|Honey, we're home!|
- Tear-open shampoo packets. With wet hands, the mini shampoo bottles can be hard enough to open for the first time. But I don't know whose idea it was to put hotel shampoo in a flimsy, plastic-coated packet with a tiny notch on the side. While uncommon, the fact that they still exist is baffling. But those frustration packs showed up in our recent 3-star hotel in Turin, Italy. It seemed simple enough to tear open a pouch of shampoo, but add running water and nudity to the equation, and I was gnawing and pecking at the slippery pouch for five minutes, clucking colorful language between breaths and pecks. Once the resistance gave, the pouch tore open, flying into the air, shampoo everywhere except in my feathers. That turned into a long shower.
- "Do not disturb" signs. While I think the door sign's meaning is pretty straight forward, it's apparently open to interpretation in some European hotels. To me, it tells the maids, "don't come in my room!" If that's not the purpose and maids will still come in, why even have the signs? My room has been cleaned a few times with that sign up, which is bad enough since my Zayn doll and pillow pet were napping. But even worse is when the maid barged into the room at 8 a.m. (sign on the door), and to her surprise, people were in the room sleeping. The "do not disturb" sign literally means don't disturb me. You just disturbed me. Scram! This is my temporary home. Imagine if strangers had keys to strangers' homes and could just barge in after stepping over the "no trespassing" sign. That's a crime. Operator, I need the local number for the police.
- Toddlers in the hallway. Baby chicks are often noisy and out of control. But mother hen and father goose have at least some control over any situation with even the most unruly cluckin' chick. So I am always confused and pissed when I am awoken in the middle of the night to screaming clucks and hoofing from a chickadee running up and down the hallway, while hen and rooster leave their door open, hoping chickadee will flutter back eventually. This is a hotel, not a free range chicken farm or playground. Get that clucking chick to bed! I then also wonder why a toddler is staying up later than me.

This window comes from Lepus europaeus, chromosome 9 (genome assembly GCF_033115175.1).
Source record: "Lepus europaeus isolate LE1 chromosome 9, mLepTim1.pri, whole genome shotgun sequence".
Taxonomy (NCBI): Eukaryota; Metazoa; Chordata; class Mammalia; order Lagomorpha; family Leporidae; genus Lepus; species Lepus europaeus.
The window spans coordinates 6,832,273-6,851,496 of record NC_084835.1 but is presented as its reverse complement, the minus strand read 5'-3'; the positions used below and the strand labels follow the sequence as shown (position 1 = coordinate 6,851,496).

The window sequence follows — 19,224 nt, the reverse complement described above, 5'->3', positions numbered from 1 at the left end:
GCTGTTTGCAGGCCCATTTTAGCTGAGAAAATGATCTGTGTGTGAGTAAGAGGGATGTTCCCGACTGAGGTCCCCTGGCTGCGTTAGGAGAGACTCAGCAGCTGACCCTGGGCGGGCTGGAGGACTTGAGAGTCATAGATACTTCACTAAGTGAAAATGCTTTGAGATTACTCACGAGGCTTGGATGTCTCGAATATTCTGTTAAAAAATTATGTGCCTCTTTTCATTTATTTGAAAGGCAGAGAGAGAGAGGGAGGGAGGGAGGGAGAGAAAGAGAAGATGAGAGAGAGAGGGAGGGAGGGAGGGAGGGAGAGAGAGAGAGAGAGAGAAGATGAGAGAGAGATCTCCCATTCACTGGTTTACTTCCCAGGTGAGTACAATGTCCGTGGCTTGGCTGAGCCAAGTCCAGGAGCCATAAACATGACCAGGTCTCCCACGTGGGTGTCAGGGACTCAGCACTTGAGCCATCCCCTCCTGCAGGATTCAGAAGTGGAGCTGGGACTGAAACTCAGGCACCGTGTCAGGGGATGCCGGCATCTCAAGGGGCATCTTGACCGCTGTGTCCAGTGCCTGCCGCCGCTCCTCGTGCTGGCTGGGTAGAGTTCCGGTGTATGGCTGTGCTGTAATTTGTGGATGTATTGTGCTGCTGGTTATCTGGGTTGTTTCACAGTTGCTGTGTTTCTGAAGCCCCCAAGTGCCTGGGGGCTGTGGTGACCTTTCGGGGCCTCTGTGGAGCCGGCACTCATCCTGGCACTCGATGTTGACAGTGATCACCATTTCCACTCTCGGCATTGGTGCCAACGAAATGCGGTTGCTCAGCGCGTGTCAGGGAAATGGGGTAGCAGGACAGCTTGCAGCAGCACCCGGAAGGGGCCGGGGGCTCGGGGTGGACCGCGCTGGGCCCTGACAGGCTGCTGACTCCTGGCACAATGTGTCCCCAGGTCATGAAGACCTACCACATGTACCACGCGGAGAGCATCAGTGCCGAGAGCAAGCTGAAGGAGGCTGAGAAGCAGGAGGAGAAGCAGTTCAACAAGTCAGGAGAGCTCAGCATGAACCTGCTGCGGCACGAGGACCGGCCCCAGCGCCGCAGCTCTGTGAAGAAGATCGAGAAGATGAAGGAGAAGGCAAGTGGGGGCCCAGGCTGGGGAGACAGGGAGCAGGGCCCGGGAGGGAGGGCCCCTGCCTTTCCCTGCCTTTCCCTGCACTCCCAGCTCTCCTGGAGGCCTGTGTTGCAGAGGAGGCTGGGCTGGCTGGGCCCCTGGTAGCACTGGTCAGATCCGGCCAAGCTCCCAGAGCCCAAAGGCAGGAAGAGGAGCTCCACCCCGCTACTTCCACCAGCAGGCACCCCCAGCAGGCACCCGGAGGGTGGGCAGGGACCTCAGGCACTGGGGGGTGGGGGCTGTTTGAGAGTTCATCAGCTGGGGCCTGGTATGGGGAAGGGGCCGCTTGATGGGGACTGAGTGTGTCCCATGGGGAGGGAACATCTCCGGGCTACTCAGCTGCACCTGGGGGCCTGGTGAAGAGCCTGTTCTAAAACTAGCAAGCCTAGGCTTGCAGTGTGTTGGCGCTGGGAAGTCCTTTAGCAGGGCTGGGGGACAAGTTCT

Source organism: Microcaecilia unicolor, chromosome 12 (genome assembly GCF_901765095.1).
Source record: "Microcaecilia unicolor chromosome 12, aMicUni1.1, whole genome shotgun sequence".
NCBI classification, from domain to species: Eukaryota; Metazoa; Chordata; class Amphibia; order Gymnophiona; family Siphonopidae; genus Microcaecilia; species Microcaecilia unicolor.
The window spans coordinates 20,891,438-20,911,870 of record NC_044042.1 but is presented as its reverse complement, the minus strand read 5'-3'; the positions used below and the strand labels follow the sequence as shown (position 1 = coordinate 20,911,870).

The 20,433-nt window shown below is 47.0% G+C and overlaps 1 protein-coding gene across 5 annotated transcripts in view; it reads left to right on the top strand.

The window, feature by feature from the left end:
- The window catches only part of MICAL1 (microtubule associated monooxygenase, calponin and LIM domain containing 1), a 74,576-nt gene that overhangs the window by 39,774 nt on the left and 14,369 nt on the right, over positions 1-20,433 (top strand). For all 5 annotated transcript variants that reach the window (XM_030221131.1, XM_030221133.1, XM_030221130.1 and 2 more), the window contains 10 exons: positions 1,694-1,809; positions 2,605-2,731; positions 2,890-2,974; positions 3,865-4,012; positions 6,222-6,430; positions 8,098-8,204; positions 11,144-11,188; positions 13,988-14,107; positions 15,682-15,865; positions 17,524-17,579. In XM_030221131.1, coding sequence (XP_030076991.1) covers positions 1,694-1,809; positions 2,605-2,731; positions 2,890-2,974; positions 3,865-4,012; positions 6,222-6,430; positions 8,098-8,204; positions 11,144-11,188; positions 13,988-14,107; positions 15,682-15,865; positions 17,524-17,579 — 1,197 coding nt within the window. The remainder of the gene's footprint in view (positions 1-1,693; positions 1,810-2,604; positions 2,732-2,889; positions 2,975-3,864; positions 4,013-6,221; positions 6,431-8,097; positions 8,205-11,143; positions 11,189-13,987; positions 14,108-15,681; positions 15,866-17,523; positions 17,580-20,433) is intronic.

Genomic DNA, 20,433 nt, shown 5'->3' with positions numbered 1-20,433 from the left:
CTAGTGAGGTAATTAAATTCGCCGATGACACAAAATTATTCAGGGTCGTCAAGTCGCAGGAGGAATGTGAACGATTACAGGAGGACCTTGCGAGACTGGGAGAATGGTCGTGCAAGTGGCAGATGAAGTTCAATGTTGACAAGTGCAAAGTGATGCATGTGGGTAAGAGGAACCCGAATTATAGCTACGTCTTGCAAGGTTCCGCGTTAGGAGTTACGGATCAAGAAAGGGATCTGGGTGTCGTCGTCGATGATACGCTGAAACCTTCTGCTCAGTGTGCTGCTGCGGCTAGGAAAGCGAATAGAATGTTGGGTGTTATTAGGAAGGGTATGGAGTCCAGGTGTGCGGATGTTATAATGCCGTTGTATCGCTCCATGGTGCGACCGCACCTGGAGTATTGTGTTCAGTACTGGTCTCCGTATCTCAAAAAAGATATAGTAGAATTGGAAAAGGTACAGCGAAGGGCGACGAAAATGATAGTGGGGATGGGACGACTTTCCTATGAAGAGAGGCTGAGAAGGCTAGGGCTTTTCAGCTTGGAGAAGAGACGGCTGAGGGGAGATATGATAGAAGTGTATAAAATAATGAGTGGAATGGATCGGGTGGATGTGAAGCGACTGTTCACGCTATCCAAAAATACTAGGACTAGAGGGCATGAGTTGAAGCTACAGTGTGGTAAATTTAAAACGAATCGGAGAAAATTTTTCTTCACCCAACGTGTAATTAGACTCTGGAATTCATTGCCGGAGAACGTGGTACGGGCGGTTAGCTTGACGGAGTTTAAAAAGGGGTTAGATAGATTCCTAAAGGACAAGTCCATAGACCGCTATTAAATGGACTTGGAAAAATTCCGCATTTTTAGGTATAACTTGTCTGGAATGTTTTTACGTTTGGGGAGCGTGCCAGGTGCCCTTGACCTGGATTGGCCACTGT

|This is no time to party|
- Temperature control. Every hotel room is a little different, and it's always an adventure to assess where everything is and how 250 pounds of luggage will fit in the room. Once I put my rolling life into the corners of the room, there's a little game called "find the thermostat and figure it out." Sometimes a window is left open in winter; sometimes it feels like air hasn't flowed through the room in six months, so time is of the essence in finding that temperature control. In the best rooms, there is a small, digital unit where I set the temperature and it's done. But most of the time, it's not quite that easy. That unit can be anywhere from the closet to the window. Sometimes the digital screen is blank. Sometimes the thermostat is buttons on a bedside drawer. Sometimes there is a Shabbat button. Sometimes there is an unmarked nob on the side of a wall unit. Sometimes there is a remote control with arrows and a blank screen. Sometimes there is a number range of 1 to 6. Sometimes the heater makes a thudding sound every 30 seconds. Sometimes temperature control is opening the window or door to the hallway. And sometimes the heater is an extra blanket or blowing the hair dryer all over your body.
- The Internet. As varying as the rooms are themselves, both the speed and log-in process for using the World Wide Web are true rolls of the dice at each hotel. Speeds range from dial-up to unlimited porn downloading. Most weeks fall in between the spectrum, and it can still change by the minute. With our group of 90 on similar schedules, bogging down the poor Eastern European routers, that fast YouTube load or porn download can halt at a whim, leaving us with only half a Miranda Sings video. Then, I can barely send an e-mail and my Facebook is a white page. Logging on varies from simply connecting (yay!) to getting a new 37-digit code from the front desk every 24 hours (#firstworldproblems). Little rotating circles to show that a webpage is loading are burned into my retinas. But no toils with the Internet can shut down The Cackling Hen! I may have pulled out half my feathers and lost touch with my friends and family, but this article is finally being shared. It's only been a month in the works, so you are welcome.
|I love technology|
- PS - Sorry, mom. I am alive and well.
Keep reading! Did you read Pecking Away the Glam Part I?